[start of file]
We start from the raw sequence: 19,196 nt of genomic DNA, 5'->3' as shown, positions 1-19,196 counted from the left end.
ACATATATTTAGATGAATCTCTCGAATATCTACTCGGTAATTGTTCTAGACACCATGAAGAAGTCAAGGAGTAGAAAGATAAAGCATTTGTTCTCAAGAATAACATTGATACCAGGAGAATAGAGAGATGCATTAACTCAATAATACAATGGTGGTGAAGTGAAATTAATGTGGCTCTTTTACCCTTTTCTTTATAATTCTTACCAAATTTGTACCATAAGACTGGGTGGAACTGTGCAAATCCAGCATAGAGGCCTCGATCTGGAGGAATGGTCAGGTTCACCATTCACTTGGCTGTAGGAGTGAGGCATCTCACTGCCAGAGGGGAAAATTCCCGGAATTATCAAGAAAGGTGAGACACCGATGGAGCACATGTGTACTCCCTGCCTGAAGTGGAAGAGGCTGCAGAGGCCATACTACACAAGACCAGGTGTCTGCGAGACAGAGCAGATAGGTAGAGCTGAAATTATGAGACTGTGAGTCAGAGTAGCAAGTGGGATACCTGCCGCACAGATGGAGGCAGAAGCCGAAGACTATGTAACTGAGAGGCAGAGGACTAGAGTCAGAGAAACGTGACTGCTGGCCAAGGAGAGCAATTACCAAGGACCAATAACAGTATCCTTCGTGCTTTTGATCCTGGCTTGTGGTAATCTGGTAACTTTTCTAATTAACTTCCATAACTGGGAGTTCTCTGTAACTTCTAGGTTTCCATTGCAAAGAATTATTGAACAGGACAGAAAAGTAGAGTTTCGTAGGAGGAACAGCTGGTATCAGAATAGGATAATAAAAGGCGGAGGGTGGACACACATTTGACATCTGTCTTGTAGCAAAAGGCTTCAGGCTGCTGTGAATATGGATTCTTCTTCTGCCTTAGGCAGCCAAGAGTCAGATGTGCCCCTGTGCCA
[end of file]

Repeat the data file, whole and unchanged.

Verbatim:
We start from the raw sequence: 19,196 nt of genomic DNA, 5'->3' as shown, positions 1-19,196 counted from the left end.
ACATATATTTAGATGAATCTCTCGAATATCTACTCGGTAATTGTTCTAGACACCATGAAGAAGTCAAGGAGTAGAAAGATAAAGCATTTGTTCTCAAGAATAACATTGATACCAGGAGAATAGAGAGATGCATTAACTCAATAATACAATGGTGGTGAAGTGAAATTAATGTGGCTCTTTTACCCTTTTCTTTATAATTCTTACCAAATTTGTACCATAAGACTGGGTGGAACTGTGCAAATCCAGCATAGAGGCCTCGATCTGGAGGAATGGTCAGGTTCACCATTCACTTGGCTGTAGGAGTGAGGCATCTCACTGCCAGAGGGGAAAATTCCCGGAATTATCAAGAAAGGTGAGACACCGATGGAGCACATGTGTACTCCCTGCCTGAAGTGGAAGAGGCTGCAGAGGCCATACTACACAAGACCAGGTGTCTGCGAGACAGAGCAGATAGGTAGAGCTGAAATTATGAGACTGTGAGTCAGAGTAGCAAGTGGGATACCTGCCGCACAGATGGAGGCAGAAGCCGAAGACTATGTAACTGAGAGGCAGAGGACTAGAGTCAGAGAAACGTGACTGCTGGCCAAGGAGAGCAATTACCAAGGACCAATAACAGTATCCTTCGTGCTTTTGATCCTGGCTTGTGGTAATCTGGTAACTTTTCTAATTAACTTCCATAACTGGGAGTTCTCTGTAACTTCTAGGTTTCCATTGCAAAGAATTATTGAACAGGACAGAAAAGTAGAGTTTCGTAGGAGGAACAGCTGGTATCAGAATAGGATAATAAAAGGCGGAGGGTGGACACACATTTGACATCTGTCTTGTAGCAAAAGGCTTCAGGCTGCTGTGAATATGGATTCTTCTTCTGCCTTAGGCAGCCAAGAGTCAGATGTGCCCCTGTGCCA